Are the credentials of one of your users among the stash of the 1.2 billion stolen passwords? A small Internet security company will tell you for just a 120 bucks per year. Their announcement was strategically made in the middle of the Black Hat convention.
Something smelly here, don't you think? Early last century we had real estate scammers here in Florida, that sold poor schmucks a safe and secure retirement in this state with bogus land deals. Well, even in our own industry you need to keep your eyes open and "Think Before You Click".
The press was all over this last week, starting with the New York Times, with a report released by Hold Security that over a 1 billion passwords from more than 400,000 allegedly compromised websites had been stolen by invisible Russian bad guys. Hold Security branded these people with as the sinister-sounding "CyberVor", with the word "vor" meaning thief in Russian.
Something did not sound right though, and a lot of security experts had this nagging feeling in the back of their mind. I was at Black Hat this week and I talked it over with my business partner Kevin Mitnick. We both were skeptical. I started to do some digging and came up with interesting data about that company and their what some people called called "aggressive marketing".
"Any report that involves someone stealing 1.2 billion passwords and if you pay me 120 bucks I'll tell you if your stuff has been stolen makes me really suspicious," said David Mortman, a contributing analyst to Securosis, a security research and advisory firm in Phoenix. "The whole thing leaves a bad taste in my mouth."
Alex Holden of Hold Security announced to the NYT that he had discovered Russian hackers had stolen over 4 billion usernames and passwords. After running a duplication check, that narrowed to 1.2 billion and, while not often reported, that list was further whittled down to around 500 million individual users via unique email addresses.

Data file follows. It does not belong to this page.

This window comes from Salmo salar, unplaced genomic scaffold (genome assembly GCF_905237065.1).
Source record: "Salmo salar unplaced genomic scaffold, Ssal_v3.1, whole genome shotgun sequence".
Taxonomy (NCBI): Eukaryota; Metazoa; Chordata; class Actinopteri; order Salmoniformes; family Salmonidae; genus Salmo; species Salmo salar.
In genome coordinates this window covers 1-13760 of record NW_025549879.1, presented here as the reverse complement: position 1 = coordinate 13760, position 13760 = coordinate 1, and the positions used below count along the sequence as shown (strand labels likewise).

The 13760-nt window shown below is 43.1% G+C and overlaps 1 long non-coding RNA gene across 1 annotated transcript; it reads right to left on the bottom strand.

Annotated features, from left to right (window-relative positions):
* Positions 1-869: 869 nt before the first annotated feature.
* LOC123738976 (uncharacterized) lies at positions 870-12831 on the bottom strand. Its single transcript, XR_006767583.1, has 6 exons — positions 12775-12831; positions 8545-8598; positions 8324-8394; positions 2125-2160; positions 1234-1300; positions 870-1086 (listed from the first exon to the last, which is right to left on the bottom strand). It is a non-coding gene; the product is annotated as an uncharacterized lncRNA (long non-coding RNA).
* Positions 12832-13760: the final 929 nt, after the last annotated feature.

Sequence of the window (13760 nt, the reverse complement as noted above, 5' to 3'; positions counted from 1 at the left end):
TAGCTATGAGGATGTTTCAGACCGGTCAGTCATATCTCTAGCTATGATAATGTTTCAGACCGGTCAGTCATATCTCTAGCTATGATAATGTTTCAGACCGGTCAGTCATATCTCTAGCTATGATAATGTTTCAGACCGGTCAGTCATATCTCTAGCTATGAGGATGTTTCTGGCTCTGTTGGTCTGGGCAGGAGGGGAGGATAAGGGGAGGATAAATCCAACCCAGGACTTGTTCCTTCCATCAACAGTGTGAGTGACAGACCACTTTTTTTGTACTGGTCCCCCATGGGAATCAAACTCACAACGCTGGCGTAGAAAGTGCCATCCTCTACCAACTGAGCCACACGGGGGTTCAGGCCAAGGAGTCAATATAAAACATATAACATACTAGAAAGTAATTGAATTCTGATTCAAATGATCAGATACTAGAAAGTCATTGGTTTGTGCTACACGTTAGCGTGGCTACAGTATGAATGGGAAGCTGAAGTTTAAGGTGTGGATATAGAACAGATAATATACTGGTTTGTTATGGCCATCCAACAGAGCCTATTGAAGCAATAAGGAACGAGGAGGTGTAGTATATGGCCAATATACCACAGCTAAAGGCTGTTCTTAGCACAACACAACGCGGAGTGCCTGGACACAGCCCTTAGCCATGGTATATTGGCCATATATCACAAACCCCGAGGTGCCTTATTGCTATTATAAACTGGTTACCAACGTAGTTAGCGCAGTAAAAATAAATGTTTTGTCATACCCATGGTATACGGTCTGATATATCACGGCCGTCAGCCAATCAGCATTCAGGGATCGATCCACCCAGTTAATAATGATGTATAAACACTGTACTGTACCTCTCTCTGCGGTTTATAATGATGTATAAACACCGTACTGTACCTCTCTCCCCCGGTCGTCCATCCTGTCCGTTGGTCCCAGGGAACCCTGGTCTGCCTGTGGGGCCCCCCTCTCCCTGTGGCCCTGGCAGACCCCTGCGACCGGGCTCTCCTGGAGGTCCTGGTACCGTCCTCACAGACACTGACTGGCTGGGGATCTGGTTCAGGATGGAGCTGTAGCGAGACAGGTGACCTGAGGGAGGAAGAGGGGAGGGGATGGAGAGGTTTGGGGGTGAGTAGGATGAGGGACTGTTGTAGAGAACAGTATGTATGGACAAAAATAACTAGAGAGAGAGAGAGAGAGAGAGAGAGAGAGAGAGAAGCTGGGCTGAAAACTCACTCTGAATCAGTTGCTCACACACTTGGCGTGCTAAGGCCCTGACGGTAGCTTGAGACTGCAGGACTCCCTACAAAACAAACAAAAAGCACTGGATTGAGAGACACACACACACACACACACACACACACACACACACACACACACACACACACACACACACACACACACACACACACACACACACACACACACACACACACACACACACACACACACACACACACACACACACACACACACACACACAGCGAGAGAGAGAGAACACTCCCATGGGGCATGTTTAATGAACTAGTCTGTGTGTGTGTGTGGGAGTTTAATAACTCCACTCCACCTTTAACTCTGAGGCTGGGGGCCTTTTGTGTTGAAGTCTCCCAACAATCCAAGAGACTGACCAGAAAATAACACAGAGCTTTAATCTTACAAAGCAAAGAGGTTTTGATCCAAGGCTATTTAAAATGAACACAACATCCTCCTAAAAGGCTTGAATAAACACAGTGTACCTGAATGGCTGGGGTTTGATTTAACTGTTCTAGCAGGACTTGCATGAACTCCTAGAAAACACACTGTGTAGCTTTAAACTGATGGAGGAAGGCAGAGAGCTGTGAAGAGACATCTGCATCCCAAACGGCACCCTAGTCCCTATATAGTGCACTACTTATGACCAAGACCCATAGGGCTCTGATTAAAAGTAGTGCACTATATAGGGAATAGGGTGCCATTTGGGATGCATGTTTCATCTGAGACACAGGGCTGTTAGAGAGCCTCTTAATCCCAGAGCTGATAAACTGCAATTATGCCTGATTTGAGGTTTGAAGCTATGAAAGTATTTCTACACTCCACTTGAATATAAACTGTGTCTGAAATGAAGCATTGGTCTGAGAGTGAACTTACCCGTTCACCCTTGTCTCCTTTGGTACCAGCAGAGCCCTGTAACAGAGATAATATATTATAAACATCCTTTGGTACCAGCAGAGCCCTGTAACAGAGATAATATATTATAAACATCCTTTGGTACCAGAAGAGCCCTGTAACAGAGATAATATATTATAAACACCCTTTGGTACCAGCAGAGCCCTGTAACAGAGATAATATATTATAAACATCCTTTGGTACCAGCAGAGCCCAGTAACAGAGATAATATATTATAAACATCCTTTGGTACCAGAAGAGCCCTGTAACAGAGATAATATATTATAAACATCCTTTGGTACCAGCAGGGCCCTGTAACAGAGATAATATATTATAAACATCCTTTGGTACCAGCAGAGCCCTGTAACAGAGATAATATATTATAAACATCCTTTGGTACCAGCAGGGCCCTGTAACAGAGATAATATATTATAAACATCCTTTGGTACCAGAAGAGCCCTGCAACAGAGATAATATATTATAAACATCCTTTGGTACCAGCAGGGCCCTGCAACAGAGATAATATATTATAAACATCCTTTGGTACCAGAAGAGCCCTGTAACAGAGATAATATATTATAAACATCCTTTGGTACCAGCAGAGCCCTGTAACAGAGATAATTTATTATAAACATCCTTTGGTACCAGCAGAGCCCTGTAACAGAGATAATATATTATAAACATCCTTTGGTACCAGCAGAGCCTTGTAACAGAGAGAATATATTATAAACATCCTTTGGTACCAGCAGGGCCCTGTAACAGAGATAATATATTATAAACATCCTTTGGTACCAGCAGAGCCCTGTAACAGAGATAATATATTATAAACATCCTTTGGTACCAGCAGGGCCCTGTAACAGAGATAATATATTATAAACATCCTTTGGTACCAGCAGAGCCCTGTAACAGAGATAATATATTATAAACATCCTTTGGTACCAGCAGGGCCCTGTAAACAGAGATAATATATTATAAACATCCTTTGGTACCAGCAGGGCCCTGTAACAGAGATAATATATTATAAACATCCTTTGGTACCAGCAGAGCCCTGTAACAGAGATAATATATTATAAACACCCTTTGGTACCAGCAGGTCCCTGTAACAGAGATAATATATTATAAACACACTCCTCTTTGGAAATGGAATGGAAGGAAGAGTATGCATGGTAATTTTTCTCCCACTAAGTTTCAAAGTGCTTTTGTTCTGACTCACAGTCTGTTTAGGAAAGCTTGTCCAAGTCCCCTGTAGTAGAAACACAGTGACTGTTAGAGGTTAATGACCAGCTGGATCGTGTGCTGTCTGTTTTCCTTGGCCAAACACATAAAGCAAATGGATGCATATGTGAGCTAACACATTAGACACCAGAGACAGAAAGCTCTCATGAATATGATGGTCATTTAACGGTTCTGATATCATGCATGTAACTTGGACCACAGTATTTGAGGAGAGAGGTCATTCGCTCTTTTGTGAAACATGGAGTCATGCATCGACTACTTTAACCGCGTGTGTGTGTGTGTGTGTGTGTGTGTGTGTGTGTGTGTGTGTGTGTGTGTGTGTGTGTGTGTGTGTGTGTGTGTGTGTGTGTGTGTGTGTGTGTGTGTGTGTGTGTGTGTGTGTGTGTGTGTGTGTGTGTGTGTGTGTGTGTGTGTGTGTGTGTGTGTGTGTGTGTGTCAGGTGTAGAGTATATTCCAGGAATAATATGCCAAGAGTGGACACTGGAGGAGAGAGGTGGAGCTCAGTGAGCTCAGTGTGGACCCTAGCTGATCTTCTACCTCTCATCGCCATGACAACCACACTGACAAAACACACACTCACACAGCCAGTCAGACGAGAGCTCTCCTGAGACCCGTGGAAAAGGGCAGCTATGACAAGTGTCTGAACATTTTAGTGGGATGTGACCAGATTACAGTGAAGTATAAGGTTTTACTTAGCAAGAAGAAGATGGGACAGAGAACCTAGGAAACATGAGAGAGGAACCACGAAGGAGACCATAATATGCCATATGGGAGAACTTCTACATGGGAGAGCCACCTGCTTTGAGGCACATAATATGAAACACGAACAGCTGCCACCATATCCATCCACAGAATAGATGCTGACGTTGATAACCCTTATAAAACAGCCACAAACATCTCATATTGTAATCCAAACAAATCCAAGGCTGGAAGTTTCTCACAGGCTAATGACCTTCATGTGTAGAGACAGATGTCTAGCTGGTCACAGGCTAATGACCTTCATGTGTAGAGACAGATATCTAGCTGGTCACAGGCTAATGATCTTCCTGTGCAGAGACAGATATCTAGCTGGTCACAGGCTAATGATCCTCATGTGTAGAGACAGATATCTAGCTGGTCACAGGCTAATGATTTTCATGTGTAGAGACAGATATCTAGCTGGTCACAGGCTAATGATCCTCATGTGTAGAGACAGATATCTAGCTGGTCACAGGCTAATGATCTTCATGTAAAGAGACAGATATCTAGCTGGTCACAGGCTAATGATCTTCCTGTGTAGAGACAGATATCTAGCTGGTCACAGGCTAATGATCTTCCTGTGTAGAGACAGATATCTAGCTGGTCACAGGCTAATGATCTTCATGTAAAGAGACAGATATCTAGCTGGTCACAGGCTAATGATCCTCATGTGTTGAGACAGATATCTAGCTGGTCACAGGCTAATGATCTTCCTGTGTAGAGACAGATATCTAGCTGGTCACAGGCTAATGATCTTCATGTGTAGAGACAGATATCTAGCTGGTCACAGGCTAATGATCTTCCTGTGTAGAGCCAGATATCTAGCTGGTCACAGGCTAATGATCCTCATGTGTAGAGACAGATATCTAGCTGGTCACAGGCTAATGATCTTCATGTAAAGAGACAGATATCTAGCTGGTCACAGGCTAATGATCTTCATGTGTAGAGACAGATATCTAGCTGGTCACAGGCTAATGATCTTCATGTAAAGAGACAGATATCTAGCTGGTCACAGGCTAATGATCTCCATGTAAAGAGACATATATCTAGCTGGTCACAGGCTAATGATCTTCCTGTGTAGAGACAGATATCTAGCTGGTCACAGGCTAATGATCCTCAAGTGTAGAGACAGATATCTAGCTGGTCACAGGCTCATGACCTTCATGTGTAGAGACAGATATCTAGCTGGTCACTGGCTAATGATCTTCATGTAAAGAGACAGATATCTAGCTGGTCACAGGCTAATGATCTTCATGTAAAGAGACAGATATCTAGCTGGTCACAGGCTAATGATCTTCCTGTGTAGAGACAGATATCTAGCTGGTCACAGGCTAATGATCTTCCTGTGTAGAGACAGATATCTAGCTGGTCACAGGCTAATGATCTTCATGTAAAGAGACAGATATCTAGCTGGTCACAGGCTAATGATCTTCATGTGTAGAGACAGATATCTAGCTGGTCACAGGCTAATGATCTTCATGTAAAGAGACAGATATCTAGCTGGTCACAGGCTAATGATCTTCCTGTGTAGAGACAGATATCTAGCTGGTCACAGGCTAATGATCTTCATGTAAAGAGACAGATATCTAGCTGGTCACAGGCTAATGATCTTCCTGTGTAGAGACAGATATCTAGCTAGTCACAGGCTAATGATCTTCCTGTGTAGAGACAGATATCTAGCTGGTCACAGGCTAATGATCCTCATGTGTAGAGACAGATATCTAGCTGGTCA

If you read Hold's official statement, it describes the company's tracking of "CyberVor". They claim that these bad guys bought stolen credentials from other criminal hackers, then used those credentials to spam and infect them with botnets, which in turn executed SQL injections in hundreds of thousands of of websites which allowed them to steal more than a billion emails and passwords. But note that there is no link to actual numbers or perhaps an audit result or any real proof. Not even a list of the affected websites is available with the excuse of "nondisclosure agreements." With whom? Here is the official Holden release so you can see for yourself: http://www.holdsecurity.com/news/cybervor-breach/
The "You Are Not Paying Attention" blog puts it like this:" How Alex Holden Spends Most of the Day Chillaxing on TOR and Lurking Russian Hack Boards". They said: "Holden himself has carefully collected this data over the span of a year or two, maybe even to the point of purchasing old information. Since lists like this have a very specific half-life, they were probably an aggregate of bargain bin purchases — thus why 4.1 billion quickly narrowed down to 1.2 billion and then to ~500 million unique email accounts."
I think you get the picture. Here is that blog, so you can check out the data and make up your mind if you want to spend $120 or not. IMHO, I think you should keep that money in your pocket and continue to enforce strong passwords and deploy defense-in-depth: